Ola Aina’s Chelsea story is a rather familiar one. Born in London to Nigerian parents — you might remember his father being uber-cool from this 2016 video — he joined the Blues at an early age (under-11), worked his way up the youth system winning and impressing a lot, and arrived on the fringes of the first-team by age 18. He made his preseason first-team debut in 2014, went on tour in 2015 and 2016, impressing Conte during the latter and earning his spot in the first-team.
He had been close to leaving already by then due to a lack of opportunities — and surely, 2015-16’s “Mourinho Season” should’ve offered plenty of opportunities for him and others as well — but he was convinced at the final hour (ten days after the expiry of his contract) to sign on for four more years. He would go on to make his debut and a handful of appearances as Conte’s Chelsea stormed to the title, but instead of kicking on from there, which the narrative had been trending towards, he was farmed out to Hull City before preseason even began. Chelsea then spent £23m on Davide Zappacosta on transfer deadline day.
Twelve months later, Aina was sent packing again, this time to Torino. In the meantime, Chelsea had added another full back, Emerson from Roma for another €20m (plus €9m in potential add-ons). Zappa right, Emerson left: Aina had shown throughout his young career the ability to play on both flanks, and even in central defense.
“We’ve always known Ola has got exceptional talents — physical, technical, uses both feet, quick, powerful boy — but the question mark over his head was his concentration throughout 90 minutes. He has proved he can do that and been consistent this season. I’m really proud of him because he’s mentally tuned in now and I think we have to really start taking him seriously.”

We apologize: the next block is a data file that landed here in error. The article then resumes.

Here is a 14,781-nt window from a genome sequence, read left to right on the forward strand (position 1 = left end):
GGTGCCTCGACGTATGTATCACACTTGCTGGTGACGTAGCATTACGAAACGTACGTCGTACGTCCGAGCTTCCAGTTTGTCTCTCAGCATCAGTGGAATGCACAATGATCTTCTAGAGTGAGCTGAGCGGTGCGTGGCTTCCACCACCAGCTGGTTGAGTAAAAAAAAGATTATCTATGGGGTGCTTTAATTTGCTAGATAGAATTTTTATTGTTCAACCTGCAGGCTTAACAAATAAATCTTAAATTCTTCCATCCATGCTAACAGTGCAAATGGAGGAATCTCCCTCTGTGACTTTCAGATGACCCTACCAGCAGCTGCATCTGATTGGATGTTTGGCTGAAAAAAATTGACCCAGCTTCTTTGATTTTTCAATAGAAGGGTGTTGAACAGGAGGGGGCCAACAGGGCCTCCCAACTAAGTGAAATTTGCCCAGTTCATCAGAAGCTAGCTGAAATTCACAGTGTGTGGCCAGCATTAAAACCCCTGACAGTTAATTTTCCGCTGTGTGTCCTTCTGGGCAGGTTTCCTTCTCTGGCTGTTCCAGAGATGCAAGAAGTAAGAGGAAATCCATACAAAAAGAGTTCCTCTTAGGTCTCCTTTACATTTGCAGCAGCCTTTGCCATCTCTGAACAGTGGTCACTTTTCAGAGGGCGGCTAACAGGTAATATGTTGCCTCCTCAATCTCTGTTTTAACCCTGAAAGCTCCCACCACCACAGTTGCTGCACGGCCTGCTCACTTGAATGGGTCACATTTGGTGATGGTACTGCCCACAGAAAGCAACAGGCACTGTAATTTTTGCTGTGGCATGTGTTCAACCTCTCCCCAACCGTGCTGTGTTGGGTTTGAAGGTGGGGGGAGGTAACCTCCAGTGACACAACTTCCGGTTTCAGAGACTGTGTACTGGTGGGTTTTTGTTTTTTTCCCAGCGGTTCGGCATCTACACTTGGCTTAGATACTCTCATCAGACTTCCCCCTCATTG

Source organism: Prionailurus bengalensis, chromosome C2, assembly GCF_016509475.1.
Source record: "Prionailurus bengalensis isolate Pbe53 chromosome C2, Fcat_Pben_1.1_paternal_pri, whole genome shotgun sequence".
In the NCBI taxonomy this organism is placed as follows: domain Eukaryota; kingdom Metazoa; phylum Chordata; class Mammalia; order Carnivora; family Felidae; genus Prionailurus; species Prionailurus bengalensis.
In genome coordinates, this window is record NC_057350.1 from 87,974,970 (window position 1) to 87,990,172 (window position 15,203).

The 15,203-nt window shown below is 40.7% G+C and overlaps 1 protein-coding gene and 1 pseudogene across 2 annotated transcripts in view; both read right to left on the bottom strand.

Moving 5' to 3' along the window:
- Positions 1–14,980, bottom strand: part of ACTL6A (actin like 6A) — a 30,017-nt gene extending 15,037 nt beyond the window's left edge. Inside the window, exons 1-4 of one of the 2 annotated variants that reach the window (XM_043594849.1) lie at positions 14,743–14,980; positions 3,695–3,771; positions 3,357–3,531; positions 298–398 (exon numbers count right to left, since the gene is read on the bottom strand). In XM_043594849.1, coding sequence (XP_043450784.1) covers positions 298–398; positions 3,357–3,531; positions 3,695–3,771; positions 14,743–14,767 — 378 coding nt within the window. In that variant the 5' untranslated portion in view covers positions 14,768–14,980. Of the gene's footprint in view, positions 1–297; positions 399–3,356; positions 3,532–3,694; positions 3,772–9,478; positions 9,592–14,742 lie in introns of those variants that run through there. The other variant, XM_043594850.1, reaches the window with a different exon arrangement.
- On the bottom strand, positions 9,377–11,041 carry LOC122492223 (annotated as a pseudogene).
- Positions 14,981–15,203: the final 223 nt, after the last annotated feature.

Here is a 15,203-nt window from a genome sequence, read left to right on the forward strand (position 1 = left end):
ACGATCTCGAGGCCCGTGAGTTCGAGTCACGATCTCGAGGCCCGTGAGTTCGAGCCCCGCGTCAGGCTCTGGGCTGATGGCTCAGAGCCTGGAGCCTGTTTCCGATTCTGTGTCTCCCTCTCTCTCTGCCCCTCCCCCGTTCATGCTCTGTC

— Eddie Newton; source: Evening Standard
At Torino, he’s also shown the quality required to play in one of the best leagues in Europe. The ultimate irony of the situation of course is that Aina is impressing at the exact team from where Chelsea signed Zappacosta twelve months prior. Zappacosta himself has been spectacularly mediocre at Chelsea and maybe that’s all Aina would’ve been, too, had he been trusted to take on that role. Still would’ve saved the club at least £23m.
It also would’ve saved the club the current last-minute (potential transfer ban-induced) scramble to try to convince Aina to not agree terms with Torino, who are expected to exercise the bargain £8.7m buy-option in the 22-year-old’s loan deal. As reported by the Evening Standard’s Simon Johnson, presumably briefed by Chelsea or Chelsea-adjacent sources, the club are having “second thoughts” about selling the homegrown defender and want to add him to the squad for next season.
“Why not [stay at Torino]? It’s a good fanbase. It’s a very cultured club. You can tell by the fans and how everything is run here. It’s a nice place to be and I am very happy right now”
-Ola Aina; source: Independent
We can only hope we learn our lesson one of these days. The current approach is not sustainable.
If a player is ready for Premier League football, loaning him to a PL club rather than taking a chance yourselves shows fear more than it shows confidence. At best you've wasted a potential year of having him. At worst you cause irrevocable damage. https://t.co/hA5lGoEjvr— Chelsea Youth (@chelseayouth) April 30, 2019